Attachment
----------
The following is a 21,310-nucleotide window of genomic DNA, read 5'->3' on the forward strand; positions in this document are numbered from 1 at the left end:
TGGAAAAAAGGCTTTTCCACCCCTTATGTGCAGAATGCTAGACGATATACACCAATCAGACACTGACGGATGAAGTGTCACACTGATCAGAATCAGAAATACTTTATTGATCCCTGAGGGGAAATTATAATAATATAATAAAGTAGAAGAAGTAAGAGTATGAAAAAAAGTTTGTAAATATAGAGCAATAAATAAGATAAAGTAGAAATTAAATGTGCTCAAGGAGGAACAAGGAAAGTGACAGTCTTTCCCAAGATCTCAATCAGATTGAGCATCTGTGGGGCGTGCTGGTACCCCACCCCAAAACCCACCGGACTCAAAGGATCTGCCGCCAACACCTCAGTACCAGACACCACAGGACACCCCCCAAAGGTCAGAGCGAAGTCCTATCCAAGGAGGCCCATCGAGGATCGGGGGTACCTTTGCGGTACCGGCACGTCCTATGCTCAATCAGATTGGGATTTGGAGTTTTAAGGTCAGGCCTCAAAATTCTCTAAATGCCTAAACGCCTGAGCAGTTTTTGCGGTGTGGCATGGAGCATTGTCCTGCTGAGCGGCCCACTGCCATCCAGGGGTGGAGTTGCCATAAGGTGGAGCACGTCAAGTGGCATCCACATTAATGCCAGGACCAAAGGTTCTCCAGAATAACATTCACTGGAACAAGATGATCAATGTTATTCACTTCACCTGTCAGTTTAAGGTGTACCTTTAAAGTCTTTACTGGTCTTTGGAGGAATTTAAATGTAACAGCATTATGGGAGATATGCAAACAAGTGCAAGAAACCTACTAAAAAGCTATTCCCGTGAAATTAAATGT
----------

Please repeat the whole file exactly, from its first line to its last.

The following is a 21,310-nucleotide window of genomic DNA, read 5'->3' on the forward strand; positions in this document are numbered from 1 at the left end:
TGGAAAAAAGGCTTTTCCACCCCTTATGTGCAGAATGCTAGACGATATACACCAATCAGACACTGACGGATGAAGTGTCACACTGATCAGAATCAGAAATACTTTATTGATCCCTGAGGGGAAATTATAATAATATAATAAAGTAGAAGAAGTAAGAGTATGAAAAAAAGTTTGTAAATATAGAGCAATAAATAAGATAAAGTAGAAATTAAATGTGCTCAAGGAGGAACAAGGAAAGTGACAGTCTTTCCCAAGATCTCAATCAGATTGAGCATCTGTGGGGCGTGCTGGTACCCCACCCCAAAACCCACCGGACTCAAAGGATCTGCCGCCAACACCTCAGTACCAGACACCACAGGACACCCCCCAAAGGTCAGAGCGAAGTCCTATCCAAGGAGGCCCATCGAGGATCGGGGGTACCTTTGCGGTACCGGCACGTCCTATGCTCAATCAGATTGGGATTTGGAGTTTTAAGGTCAGGCCTCAAAATTCTCTAAATGCCTAAACGCCTGAGCAGTTTTTGCGGTGTGGCATGGAGCATTGTCCTGCTGAGCGGCCCACTGCCATCCAGGGGTGGAGTTGCCATAAGGTGGAGCACGTCAAGTGGCATCCACATTAATGCCAGGACCAAAGGTTCTCCAGAATAACATTCACTGGAACAAGATGATCAATGTTATTCACTTCACCTGTCAGTTTAAGGTGTACCTTTAAAGTCTTTACTGGTCTTTGGAGGAATTTAAATGTAACAGCATTATGGGAGATATGCAAACAAGTGCAAGAAACCTACTAAAAAGCTATTCCCGTGAAATTAAATGT